Longing for Spring

September 5th, 2012

...Like many other mainline and evangelical Christians, Methodists are beginning to ask probing questions about mission and ecclesiology. Especially among young adults we are hearing people express a desire to engage in rigorous spiritual formation coupled with a life of bi-vocational ministry. Increasing numbers of young seminarians are not planning to go into traditional ordained ministry tracks, but they are passionate about being in ministry to the poor, to disadvantaged children, to the homeless, and the like. In the manner of John and Charles Wesley, these Methodists are interested in leaving familiar confines in order to live their faith in community with those who will not come to the buildings we call “the church.” They are eager to see renewal in the United Methodist Church, and willing to help bring that about. Some of these Methodists are organized into groups such as The New Methodists and the UMC Young Clergy group.1

This grass-roots phenomenon that is emerging around the United States has been called “the new monasticism” but really, as you shall see, it is a lot like early Methodism. In the first Appendix in this book you will find a survey of most of the recent books that cover new monasticism. For now, suffice to say that the new “monks” are women and men of all ages, married and single, some with families. They are of diverse racial, ethnic, and denominational backgrounds, and theologically left, right, and center. Rather than being identified for doctrinal commitments, they are known for a disciplined life of prayer and servanthood, especially in the “abandoned places of empire” (more about that later). Many of the new monks practice “the three R’s” first articulated by John Perkins of the Christian Community Development Association (CCDA): Reconciliation, relocation, and redistribution. That is, the new monks live in a stance of radical hospitality. They live and work in ways that cultivate racial reconciliation, relocation to abandoned places of empire, and redistribution of material possessions for the well being of the community. The degree of the three R’s varies from one community to the next.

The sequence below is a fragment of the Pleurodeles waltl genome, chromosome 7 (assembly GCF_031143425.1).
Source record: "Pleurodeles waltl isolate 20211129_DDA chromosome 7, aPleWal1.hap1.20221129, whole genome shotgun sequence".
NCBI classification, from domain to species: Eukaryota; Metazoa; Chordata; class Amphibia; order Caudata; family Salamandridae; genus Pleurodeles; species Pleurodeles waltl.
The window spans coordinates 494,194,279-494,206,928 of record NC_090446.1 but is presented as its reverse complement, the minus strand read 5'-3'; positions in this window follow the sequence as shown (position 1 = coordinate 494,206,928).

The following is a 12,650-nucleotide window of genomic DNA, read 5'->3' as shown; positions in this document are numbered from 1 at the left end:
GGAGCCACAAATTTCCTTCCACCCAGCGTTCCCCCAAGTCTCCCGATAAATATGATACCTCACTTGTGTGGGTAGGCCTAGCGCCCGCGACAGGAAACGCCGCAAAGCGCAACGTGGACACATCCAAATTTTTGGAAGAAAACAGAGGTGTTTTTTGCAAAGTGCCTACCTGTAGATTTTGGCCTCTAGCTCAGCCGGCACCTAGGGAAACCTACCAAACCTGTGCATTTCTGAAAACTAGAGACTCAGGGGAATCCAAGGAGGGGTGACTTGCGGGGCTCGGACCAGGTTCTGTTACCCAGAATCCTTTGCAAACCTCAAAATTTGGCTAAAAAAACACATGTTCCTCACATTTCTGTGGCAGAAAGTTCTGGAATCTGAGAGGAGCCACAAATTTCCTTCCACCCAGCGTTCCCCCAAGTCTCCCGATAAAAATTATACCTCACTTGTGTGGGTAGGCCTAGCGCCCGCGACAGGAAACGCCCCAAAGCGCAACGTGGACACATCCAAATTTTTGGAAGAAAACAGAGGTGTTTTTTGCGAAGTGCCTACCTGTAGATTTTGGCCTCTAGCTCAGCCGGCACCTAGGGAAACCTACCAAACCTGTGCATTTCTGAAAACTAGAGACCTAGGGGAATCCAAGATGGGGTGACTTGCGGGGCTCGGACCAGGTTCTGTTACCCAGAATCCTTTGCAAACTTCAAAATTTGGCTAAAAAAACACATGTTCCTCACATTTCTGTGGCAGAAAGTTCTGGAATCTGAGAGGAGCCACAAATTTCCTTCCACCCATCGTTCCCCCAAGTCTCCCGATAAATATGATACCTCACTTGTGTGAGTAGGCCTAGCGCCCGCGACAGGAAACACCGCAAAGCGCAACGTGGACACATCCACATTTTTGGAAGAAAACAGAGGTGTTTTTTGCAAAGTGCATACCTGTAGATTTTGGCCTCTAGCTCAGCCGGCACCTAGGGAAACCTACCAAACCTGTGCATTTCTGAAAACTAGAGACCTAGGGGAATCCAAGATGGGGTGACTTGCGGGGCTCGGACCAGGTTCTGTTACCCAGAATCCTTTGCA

While most of the new monasticism has emerged outside of the United Methodist Church, increasing numbers of United Methodists are experiencing a sense of call to live and serve in this form of community. Because virtually all the emphases of the new monasticism are consistent with early Methodist vision and mission, we believe that like early Methodism, the new monasticism is a holiness movement.

Our interest in new monasticism has come from our own journeys as well as from the research, writing, and teaching we have done in our work as professors of evangelism at two United Methodist seminaries—Perkins School of Theology (Dallas, TX) and Wesley Theological Seminary (Washington, DC). We are both ordained as Elders in the United Methodist Church.

We decided to write this book in a semi-autobiographical manner, integrating some of the stories of our spiritual journeys with the narrative of monasticism, Methodism, and the rise of new monasticism in the United Methodist Church. We wrote chapters 1 and 6 together. Scott wrote chapters 2 and 3, and Elaine wrote chapters 4, 5, the appendices, and the discussion questions. Our prayer is that this little volume will provide inspiration and hope to those who are longing for a new day for the church, and will help shape our readers’ imagination toward creating dynamic new expressions of Wesleyan community.

1. The New Methodists are not to be confused with the New Methodist Conference, a group that has left the United Methodist Church and has started a new organization. The New Methodists remain committed to the UMC, but are committed to emergence and new monasticism within the denomination.

This article is excerpted from Longing for Spring: A New Vision for Wesleyan Community by Elaine A. Heath and Scott T. Kisker, used with permission.

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